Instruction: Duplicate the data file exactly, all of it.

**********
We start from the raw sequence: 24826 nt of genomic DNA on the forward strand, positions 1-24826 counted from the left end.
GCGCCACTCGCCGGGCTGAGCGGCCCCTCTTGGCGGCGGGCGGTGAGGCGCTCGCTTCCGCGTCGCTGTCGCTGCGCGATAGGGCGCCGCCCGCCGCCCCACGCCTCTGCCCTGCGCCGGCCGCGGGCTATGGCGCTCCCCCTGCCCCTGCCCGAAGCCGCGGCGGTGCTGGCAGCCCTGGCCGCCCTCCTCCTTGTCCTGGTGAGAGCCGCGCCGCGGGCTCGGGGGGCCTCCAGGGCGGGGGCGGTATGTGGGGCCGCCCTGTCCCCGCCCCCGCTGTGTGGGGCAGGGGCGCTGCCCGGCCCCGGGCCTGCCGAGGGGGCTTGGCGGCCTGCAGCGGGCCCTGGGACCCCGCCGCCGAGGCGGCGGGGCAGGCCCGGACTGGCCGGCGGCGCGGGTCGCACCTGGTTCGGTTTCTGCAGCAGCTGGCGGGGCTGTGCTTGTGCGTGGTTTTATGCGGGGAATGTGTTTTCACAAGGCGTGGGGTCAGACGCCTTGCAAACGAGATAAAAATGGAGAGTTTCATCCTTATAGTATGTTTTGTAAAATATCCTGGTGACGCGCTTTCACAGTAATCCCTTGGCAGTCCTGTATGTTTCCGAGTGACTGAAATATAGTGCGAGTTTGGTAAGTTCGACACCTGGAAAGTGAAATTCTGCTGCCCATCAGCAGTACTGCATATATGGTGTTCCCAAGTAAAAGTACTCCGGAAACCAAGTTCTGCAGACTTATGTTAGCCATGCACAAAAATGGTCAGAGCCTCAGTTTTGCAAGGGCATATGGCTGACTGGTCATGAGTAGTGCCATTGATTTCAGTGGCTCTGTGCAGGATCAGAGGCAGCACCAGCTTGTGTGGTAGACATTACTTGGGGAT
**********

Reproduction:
We start from the raw sequence: 24826 nt of genomic DNA on the forward strand, positions 1-24826 counted from the left end.
GCGCCACTCGCCGGGCTGAGCGGCCCCTCTTGGCGGCGGGCGGTGAGGCGCTCGCTTCCGCGTCGCTGTCGCTGCGCGATAGGGCGCCGCCCGCCGCCCCACGCCTCTGCCCTGCGCCGGCCGCGGGCTATGGCGCTCCCCCTGCCCCTGCCCGAAGCCGCGGCGGTGCTGGCAGCCCTGGCCGCCCTCCTCCTTGTCCTGGTGAGAGCCGCGCCGCGGGCTCGGGGGGCCTCCAGGGCGGGGGCGGTATGTGGGGCCGCCCTGTCCCCGCCCCCGCTGTGTGGGGCAGGGGCGCTGCCCGGCCCCGGGCCTGCCGAGGGGGCTTGGCGGCCTGCAGCGGGCCCTGGGACCCCGCCGCCGAGGCGGCGGGGCAGGCCCGGACTGGCCGGCGGCGCGGGTCGCACCTGGTTCGGTTTCTGCAGCAGCTGGCGGGGCTGTGCTTGTGCGTGGTTTTATGCGGGGAATGTGTTTTCACAAGGCGTGGGGTCAGACGCCTTGCAAACGAGATAAAAATGGAGAGTTTCATCCTTATAGTATGTTTTGTAAAATATCCTGGTGACGCGCTTTCACAGTAATCCCTTGGCAGTCCTGTATGTTTCCGAGTGACTGAAATATAGTGCGAGTTTGGTAAGTTCGACACCTGGAAAGTGAAATTCTGCTGCCCATCAGCAGTACTGCATATATGGTGTTCCCAAGTAAAAGTACTCCGGAAACCAAGTTCTGCAGACTTATGTTAGCCATGCACAAAAATGGTCAGAGCCTCAGTTTTGCAAGGGCATATGGCTGACTGGTCATGAGTAGTGCCATTGATTTCAGTGGCTCTGTGCAGGATCAGAGGCAGCACCAGCTTGTGTGGTAGACATTACTTGGGGAT